The 2020 NBA Draft class did not receive as much hype as some of their predecessors, however, the strong play from the likes of LaMelo Ball, Anthony Edwards, and Tyrese Haliburton is proving that this may be one of the deeper classes. Guards Tyrese Maxey and Immanuel Quickley have shown flashes of brilliance.
Charlotte Hornets first-year guard LaMelo Ball is leading the race to snag the Rookie of the Year award—and for good reason. He has been averaging 14.6 points, 6.0 boards, 6.0 assists, and 1.5 steals per game in his rookie campaign. Ball has found a role for himself in the team playing alongside pricey acquisitions Terry Rozier and Gordon Hayward. Charlotte has a 13-14 record and sits at the sixth spot in Eastern Conference.
Although Ball is the favorite to emerge as the best rookie this season, Minnesota Timberwolves shooting guard Anthony Edwards, the No. 1 pick from last November, is picking up steam. In his last 10 outings, Edwards has averaged 17.3 points, 4.4 rebounds, and 3.1 assists, per game while shooting 43.4 percent from the field and 39.3 percent from three. Edwards had a slower start to the season than Ball. Further, while Ball is in the running to experience playoff basketball firsthand, Edwards’ team has a dismal 6-20 loss record. Minnesota is on track to add another first overall talent to their core.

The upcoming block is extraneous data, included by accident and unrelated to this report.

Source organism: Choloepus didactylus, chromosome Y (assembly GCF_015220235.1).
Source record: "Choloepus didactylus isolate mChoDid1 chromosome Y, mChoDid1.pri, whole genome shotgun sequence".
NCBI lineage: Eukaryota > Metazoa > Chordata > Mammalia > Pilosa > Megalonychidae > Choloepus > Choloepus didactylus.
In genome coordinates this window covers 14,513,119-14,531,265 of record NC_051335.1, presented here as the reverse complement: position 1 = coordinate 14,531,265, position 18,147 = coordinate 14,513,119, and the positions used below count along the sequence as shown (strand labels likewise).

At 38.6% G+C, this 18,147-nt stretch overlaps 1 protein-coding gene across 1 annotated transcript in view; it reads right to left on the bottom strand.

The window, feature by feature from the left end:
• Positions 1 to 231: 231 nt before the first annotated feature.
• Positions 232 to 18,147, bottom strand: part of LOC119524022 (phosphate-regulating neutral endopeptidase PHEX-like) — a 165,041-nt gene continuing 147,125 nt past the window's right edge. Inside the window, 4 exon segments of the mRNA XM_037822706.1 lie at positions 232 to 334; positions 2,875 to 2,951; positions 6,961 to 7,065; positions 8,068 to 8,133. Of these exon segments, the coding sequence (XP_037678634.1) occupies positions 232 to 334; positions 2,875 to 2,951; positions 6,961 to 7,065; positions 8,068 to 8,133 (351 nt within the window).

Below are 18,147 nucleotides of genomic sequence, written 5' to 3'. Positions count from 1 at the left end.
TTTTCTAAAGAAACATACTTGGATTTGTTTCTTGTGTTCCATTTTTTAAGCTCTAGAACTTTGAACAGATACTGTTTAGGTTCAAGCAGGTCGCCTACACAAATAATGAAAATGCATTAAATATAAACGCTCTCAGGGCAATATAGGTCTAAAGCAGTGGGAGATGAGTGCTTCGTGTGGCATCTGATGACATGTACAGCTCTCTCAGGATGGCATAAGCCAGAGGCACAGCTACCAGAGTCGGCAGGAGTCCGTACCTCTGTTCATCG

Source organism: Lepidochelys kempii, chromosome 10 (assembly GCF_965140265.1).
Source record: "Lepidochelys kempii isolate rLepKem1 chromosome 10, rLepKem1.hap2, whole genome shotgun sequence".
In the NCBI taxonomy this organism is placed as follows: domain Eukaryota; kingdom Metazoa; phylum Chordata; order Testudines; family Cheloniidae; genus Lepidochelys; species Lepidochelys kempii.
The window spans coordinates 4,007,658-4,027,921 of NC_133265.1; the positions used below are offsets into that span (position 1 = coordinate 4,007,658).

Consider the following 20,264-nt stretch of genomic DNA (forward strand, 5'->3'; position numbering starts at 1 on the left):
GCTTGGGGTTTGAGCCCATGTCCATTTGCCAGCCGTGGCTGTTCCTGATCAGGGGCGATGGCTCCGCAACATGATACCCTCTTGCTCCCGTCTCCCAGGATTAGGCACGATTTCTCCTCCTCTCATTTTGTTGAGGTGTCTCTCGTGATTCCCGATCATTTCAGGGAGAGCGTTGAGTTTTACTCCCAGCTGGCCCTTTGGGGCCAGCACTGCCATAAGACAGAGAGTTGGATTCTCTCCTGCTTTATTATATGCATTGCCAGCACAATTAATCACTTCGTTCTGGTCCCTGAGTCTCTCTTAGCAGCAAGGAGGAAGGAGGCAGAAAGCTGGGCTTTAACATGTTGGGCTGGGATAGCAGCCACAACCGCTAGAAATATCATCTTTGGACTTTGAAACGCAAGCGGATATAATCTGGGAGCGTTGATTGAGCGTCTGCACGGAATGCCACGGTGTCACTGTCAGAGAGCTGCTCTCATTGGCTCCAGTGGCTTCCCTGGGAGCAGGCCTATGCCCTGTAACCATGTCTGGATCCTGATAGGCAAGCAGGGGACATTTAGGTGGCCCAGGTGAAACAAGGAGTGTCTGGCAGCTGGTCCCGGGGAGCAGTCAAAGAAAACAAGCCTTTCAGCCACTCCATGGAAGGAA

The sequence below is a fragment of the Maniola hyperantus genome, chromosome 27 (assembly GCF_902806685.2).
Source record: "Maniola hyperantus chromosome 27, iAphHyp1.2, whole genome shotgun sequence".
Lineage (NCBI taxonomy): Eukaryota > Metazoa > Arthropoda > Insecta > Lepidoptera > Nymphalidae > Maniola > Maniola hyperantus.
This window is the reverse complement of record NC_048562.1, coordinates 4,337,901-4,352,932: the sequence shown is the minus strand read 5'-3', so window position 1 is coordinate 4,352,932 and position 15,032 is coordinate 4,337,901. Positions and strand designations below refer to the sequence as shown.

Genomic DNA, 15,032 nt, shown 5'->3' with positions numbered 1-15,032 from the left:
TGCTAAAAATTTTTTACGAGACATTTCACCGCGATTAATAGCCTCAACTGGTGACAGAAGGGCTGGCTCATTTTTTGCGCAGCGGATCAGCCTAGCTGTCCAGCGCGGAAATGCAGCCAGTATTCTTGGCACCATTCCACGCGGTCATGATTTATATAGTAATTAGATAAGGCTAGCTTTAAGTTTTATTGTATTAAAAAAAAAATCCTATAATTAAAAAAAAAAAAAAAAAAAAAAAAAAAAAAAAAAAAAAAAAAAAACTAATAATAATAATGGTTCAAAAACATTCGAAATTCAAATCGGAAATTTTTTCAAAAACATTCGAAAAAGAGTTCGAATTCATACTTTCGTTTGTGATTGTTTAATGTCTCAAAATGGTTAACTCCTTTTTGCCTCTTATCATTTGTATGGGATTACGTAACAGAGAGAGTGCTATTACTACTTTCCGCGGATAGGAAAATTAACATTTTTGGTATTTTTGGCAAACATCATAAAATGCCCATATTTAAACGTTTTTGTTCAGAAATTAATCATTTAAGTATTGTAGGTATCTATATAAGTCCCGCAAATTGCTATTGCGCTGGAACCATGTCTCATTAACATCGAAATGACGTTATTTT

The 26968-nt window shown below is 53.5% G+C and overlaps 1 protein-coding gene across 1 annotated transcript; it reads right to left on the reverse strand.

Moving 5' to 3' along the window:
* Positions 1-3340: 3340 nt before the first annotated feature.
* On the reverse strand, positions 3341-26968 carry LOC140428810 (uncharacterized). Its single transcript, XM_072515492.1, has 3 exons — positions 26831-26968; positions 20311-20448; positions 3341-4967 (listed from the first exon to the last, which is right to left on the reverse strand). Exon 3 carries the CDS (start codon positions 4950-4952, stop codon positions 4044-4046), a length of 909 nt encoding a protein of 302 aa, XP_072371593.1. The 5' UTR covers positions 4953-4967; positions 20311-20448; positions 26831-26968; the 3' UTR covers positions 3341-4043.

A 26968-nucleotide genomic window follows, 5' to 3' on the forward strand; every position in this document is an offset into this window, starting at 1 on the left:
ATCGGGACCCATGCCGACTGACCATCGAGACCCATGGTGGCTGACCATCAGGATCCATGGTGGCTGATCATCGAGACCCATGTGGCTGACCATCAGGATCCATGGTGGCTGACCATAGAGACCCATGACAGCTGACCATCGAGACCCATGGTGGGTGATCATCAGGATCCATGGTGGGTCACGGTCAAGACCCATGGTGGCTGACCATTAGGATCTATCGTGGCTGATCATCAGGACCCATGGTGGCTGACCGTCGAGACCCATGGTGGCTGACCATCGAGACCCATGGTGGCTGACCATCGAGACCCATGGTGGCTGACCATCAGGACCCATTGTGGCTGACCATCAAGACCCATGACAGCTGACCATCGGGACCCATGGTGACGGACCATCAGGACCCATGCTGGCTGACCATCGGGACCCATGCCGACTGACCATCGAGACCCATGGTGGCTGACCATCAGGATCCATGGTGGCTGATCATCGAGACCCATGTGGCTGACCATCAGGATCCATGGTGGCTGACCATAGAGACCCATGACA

It is almost guaranteed that he can put up around 18 points per game, but there are times when he takes several bad shots that he ends up hurting the team. This has been the knock on Edwards’ game—inefficiency and inconsistency. Both can be attributed to his age, 19 years old, and the fact that compared to other prospects, Edwards had a late start to playing organized basketball. With a healthy Karl-Anthony Towns in tow, Edwards should have cleaner shots and more open lanes to the basket.
At 6’4″ and 225 pounds, Edwards is a guard in a linebacker’s body. He uses his size and athleticism to finish strong at the basket. It is not all brute force though, as he possesses nifty hands that make for creative finishes. His defense could use some work, but he has all the physical tools to be a good defender in the future.
Since Edwards and Ball were taken first and third overall, respectively, their careers and teams will regularly be compared to one another. This will inevitably always link the two, as the Timberwolves (or the Golden State Warriors, for that matter) could have taken Ball at No. 1. Only time can tell, though, which franchise made the right choice.